The initial inspection and servicing of the GTA facility involved a technician going onto the roof and sampling and treating the water both in the system and the basin of the cooling tower using modern methods. Tests returned negative, so regular servicing was done using chemical treatments to ensure the proper cooling tower operation was maintained. Pumps and relays are automated so they were closely monitored after restarting the system.
The service call was followed by a standard report presented to facility managers that contained a recommendation for a thorough scrubbing and sanitization of the basin. A scrubbing and sanitization service using chlorine can require up to 24 hours of downtime to properly complete. With no detection of legionella, the sanitization only takes five hours.
Once the system was running, the scheduled service call 10 days later revealed brackish and foaming water in the cooling tower basin. Upon inspection, it was discovered that a stripped valve had caused a blockage in the feed loop, resulting in the basin filling with the fouled water. Discoloration and foam are indicators of biofilm forming on the inside of pipes and in the basin. Biofilm is a breeding ground for legionella.
After learning of the potential hazard at the end of the business day, city officials decided to close the facility and requested the water treatment servicing company immediately test the basin for potential legionella contamination. The pressing question was whether the rink had to be thawed, drained and sanitized, which would be costly and delay or postpone activities that had already been scheduled.
Once a technician arrived, nighttime had set in, so the samples were taken by flashlight. He flushed the system and drove back to the central facility for testing. The technician that discovered the fouled water stayed on-site, ready to work through the night to begin the cleaning and sterilization process.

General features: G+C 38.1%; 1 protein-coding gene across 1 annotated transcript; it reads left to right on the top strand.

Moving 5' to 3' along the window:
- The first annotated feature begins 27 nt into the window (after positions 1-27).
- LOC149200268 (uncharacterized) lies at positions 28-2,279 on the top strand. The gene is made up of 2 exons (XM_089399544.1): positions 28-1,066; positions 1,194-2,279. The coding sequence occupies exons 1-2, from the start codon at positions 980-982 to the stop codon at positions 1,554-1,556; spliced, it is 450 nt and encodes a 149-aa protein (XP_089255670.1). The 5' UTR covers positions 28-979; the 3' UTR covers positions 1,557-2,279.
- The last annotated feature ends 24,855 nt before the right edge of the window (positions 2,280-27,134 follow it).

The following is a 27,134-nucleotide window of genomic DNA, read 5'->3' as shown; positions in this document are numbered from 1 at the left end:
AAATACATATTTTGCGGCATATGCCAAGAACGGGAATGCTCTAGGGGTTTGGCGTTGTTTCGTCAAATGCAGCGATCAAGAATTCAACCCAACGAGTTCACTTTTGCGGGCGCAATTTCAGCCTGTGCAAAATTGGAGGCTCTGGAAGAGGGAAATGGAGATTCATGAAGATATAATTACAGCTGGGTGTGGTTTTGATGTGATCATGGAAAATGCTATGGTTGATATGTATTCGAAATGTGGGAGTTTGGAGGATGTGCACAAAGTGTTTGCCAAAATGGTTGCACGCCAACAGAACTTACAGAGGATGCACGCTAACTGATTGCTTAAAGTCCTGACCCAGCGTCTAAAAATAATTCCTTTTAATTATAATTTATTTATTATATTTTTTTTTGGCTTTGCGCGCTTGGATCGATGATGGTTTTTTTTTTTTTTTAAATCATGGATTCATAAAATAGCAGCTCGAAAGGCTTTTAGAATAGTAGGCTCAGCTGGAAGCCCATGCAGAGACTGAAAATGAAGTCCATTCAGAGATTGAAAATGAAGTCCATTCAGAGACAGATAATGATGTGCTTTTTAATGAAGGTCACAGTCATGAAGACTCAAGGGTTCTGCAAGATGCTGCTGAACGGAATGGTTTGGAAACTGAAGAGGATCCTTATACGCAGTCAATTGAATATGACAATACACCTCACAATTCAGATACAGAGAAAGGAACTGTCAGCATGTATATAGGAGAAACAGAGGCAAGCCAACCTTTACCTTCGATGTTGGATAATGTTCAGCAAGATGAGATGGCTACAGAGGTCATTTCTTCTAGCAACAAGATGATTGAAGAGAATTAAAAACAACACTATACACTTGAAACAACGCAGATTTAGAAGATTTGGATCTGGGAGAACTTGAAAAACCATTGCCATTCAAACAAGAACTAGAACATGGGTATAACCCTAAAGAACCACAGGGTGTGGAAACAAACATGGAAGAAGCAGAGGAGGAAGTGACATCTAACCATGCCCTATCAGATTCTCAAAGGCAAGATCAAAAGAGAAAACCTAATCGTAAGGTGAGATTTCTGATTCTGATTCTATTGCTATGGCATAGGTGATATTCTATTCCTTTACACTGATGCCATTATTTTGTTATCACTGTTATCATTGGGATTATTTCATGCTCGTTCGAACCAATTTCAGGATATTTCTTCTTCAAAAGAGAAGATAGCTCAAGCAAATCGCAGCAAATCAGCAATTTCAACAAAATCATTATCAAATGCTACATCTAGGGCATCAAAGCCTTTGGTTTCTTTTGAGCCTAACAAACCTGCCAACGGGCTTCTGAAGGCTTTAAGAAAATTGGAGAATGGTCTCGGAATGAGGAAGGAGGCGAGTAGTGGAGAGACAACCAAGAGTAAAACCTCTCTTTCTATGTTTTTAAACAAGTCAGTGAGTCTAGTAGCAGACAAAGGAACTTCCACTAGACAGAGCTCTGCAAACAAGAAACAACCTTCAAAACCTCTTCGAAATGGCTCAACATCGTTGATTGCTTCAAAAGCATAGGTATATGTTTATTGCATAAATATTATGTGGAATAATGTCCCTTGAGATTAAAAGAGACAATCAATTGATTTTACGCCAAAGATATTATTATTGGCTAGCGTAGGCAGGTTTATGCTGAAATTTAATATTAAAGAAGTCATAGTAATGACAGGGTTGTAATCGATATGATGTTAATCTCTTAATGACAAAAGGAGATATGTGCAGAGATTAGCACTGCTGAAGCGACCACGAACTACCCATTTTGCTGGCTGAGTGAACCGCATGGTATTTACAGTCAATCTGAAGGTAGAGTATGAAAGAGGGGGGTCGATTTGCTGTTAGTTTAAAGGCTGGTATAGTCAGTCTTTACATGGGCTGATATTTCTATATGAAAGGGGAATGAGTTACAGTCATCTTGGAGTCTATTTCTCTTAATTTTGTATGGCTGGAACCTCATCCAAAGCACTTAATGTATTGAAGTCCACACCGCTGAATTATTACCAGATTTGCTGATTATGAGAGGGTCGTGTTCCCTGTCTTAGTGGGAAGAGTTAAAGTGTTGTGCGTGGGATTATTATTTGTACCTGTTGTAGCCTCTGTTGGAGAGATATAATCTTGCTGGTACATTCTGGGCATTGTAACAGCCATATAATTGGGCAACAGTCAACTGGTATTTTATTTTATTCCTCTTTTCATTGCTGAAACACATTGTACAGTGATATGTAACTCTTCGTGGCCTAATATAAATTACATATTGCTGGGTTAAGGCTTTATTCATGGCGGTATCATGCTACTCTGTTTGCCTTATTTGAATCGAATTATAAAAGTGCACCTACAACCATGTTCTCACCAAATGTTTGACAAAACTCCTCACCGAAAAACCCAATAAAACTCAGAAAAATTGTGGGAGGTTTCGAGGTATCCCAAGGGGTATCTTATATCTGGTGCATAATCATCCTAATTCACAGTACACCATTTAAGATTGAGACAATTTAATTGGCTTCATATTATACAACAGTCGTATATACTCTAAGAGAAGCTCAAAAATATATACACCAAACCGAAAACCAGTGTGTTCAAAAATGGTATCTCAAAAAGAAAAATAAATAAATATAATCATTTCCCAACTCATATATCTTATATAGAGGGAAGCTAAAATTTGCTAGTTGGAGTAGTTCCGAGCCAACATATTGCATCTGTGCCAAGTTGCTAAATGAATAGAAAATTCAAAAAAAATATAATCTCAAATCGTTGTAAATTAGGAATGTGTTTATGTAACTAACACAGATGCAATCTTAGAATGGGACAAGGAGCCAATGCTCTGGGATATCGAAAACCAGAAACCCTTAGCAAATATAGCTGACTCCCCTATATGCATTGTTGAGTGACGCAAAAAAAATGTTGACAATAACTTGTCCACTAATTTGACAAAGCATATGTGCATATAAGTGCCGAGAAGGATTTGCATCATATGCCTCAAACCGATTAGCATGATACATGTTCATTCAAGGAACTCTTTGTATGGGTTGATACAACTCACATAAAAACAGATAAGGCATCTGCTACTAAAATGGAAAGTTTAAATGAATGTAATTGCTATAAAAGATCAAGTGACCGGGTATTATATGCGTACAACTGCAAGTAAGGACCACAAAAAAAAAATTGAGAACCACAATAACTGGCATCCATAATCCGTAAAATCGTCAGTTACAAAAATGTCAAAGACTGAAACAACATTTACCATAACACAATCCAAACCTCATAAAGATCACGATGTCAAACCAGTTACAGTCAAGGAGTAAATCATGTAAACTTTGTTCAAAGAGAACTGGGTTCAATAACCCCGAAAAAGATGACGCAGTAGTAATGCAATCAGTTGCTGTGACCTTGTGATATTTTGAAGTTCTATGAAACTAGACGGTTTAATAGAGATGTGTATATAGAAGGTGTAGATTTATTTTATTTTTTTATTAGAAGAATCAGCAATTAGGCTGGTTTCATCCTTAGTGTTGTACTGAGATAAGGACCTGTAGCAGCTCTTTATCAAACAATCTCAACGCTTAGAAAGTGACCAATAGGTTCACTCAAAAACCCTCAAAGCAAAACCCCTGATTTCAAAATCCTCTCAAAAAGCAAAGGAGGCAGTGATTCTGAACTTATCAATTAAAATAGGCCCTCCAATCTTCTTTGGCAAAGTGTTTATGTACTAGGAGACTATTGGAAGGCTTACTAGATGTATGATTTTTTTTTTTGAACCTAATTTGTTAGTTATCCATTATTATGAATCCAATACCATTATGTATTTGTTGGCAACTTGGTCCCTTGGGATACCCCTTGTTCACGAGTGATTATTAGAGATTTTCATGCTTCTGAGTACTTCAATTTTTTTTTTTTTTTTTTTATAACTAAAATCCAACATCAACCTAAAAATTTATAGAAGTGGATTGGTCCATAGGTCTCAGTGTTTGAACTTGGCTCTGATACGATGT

After returning to the main office, the water was tested and by 3 a.m., the test came back negative. City officials were informed and service was scheduled to repair the valve.
Scrubbing and sanitizing the cooling tower basin using a chlorine wash was ordered as a preventative measure. Following the sanitization procedure, the system water was replaced, and chemical additives were introduced that would treat the existing biofilm and any corrosion that might have built up.
Prevention: Testing & Regular Maintenance
Once the system was safely restored, city officials requested a list of recommendations to retain safe operations. Those included:
- regularly scheduled system servicing visits
- regular testing and extra testing when deemed necessary
- a crisis management procedure and communication plan
- a system assessment with some system upgrades
- remote monitoring of critical parts of the system
After every visit, a report was generated and recommendations were supplied. After a review of previous reports, it was found that some recommendations were overlooked. If they had been addressed right away, the crisis may have been avoided at a lower cost to the city.
Operators did not have to sanitize the rink again or replace the ice. City officials and facility maintenance managers have confirmed that there are no reported incidents of legionella cases in the community, and they are happy with the outcome. Municipal employees close to the project said that the team went above and beyond to ensure the safety of facility staff and the community.